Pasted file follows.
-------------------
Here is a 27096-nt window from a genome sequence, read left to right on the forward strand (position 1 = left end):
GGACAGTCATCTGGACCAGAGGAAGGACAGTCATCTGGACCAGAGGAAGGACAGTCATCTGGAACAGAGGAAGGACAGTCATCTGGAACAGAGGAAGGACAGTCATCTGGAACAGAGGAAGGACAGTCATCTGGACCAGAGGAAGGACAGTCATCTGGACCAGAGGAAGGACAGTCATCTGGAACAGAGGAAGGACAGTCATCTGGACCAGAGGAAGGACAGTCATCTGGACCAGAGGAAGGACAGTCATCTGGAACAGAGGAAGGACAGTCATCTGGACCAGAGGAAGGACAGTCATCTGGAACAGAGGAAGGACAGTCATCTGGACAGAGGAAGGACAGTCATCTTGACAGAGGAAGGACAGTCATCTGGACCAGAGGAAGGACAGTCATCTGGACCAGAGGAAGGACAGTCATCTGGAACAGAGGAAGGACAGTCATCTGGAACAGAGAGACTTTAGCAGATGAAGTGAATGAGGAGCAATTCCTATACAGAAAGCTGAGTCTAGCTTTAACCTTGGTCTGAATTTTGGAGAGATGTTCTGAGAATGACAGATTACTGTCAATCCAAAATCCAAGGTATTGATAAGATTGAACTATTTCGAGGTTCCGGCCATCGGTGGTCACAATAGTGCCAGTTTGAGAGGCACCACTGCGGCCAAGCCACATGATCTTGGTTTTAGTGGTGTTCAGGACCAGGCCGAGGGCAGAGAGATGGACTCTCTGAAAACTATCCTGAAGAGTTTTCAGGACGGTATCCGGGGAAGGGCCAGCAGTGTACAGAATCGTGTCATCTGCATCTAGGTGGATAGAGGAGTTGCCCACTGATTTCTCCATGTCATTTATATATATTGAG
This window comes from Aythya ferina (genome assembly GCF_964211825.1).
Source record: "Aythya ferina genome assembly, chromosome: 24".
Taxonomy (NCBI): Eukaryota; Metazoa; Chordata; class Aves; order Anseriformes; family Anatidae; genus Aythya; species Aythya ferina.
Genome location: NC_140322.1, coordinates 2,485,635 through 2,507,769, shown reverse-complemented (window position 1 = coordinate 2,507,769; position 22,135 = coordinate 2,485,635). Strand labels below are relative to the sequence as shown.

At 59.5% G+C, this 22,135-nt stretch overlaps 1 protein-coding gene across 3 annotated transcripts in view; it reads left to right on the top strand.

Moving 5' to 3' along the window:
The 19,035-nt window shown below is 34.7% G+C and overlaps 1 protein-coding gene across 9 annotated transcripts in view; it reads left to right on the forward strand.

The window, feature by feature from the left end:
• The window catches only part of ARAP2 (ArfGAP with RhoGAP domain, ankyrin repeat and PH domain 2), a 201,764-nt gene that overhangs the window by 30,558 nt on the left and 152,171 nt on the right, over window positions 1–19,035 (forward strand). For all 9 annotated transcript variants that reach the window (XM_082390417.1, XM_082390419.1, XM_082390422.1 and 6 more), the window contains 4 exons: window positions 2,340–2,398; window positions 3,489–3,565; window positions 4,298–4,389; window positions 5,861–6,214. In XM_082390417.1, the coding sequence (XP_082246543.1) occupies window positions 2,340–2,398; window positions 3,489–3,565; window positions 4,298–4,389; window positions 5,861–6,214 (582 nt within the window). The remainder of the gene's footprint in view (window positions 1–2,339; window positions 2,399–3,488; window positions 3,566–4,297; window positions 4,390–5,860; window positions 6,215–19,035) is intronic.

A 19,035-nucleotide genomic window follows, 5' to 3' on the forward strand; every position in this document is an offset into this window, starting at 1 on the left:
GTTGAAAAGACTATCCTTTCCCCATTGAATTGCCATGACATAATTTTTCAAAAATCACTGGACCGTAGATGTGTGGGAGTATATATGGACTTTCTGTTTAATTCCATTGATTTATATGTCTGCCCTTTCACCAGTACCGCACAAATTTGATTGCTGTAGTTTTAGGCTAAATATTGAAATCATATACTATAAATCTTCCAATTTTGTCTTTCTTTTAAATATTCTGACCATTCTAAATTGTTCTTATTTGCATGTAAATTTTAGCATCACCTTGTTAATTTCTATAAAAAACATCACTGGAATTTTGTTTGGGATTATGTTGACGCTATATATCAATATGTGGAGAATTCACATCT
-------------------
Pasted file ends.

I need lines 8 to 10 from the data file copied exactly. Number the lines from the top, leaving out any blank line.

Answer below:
Moving 5' to 3' along the window:
The 19,035-nt window shown below is 34.7% G+C and overlaps 1 protein-coding gene across 9 annotated transcripts in view; it reads left to right on the forward strand.

The window, feature by feature from the left end: